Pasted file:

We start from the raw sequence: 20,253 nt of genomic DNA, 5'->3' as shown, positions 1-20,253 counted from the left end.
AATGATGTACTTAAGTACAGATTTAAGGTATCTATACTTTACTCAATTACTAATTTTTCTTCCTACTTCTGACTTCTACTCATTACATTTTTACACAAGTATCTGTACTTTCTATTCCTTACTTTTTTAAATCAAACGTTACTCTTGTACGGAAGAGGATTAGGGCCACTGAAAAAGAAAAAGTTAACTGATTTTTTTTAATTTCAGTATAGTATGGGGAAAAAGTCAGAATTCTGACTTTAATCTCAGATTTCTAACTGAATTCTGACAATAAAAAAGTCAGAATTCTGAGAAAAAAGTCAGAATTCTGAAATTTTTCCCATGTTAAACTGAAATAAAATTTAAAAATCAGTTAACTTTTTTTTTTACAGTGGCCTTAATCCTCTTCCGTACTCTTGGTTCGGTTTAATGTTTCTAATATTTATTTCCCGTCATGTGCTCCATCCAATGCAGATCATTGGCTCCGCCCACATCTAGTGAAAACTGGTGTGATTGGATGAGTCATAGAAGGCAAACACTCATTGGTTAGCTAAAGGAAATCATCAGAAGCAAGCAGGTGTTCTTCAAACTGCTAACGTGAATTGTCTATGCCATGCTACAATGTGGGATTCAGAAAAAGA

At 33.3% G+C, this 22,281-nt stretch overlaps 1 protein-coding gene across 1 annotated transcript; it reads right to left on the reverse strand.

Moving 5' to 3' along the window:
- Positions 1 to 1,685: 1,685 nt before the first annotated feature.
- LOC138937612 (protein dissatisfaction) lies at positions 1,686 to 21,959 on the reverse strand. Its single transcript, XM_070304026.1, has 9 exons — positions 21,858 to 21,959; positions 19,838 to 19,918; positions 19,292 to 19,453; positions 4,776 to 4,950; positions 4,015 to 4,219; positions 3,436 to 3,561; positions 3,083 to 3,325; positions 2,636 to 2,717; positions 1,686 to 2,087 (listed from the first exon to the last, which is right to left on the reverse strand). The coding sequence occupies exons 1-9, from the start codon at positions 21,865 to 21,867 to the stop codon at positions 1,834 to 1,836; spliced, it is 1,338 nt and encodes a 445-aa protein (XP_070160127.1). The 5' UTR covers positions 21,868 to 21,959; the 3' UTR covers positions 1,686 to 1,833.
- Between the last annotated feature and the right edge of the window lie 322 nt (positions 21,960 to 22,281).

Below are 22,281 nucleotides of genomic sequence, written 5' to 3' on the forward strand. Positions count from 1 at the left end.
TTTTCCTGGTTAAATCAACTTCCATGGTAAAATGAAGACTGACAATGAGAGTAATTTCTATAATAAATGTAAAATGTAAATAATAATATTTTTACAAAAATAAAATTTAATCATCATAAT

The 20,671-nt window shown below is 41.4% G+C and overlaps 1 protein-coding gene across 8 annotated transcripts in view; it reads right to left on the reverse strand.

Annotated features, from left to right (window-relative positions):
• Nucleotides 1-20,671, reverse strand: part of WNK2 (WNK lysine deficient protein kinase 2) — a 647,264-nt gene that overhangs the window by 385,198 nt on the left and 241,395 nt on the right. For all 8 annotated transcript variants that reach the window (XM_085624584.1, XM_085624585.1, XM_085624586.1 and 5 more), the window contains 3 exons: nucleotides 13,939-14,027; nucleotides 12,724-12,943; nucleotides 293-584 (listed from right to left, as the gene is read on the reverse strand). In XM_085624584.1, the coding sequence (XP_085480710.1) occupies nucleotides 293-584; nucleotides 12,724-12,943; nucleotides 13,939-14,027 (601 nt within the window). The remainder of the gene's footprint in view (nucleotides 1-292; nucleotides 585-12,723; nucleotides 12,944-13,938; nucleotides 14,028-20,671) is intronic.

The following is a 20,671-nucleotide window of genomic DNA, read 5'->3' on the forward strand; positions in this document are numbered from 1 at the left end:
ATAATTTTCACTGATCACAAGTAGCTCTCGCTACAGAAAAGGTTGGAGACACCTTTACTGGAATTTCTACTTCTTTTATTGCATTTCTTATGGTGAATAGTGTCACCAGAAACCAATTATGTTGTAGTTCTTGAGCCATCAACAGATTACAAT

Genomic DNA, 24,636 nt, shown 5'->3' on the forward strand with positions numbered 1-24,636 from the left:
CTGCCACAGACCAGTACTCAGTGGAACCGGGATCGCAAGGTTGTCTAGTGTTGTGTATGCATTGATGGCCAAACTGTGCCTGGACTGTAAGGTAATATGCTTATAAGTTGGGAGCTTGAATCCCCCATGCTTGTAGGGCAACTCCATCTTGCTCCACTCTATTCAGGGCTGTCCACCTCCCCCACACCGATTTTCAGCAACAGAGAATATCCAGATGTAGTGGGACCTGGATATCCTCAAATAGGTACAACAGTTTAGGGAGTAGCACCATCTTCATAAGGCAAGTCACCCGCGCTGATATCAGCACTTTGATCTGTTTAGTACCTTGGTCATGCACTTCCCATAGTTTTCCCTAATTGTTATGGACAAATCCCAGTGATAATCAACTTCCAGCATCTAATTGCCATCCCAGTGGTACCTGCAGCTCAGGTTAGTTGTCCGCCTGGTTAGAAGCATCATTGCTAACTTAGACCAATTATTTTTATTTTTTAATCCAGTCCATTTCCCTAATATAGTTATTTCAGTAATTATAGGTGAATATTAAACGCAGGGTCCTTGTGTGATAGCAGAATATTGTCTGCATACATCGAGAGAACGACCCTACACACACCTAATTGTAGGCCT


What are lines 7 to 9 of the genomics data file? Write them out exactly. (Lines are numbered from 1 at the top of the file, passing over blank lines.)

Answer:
- Between the last annotated feature and the right edge of the window lie 322 nt (positions 21,960 to 22,281).

Below are 22,281 nucleotides of genomic sequence, written 5' to 3' on the forward strand. Positions count from 1 at the left end.
TTTTCCTGGTTAAATCAACTTCCATGGTAAAATGAAGACTGACAATGAGAGTAATTTCTATAATAAATGTAAAATGTAAATAATAATATTTTTACAAAAATAAAATTTAATCATCATAAT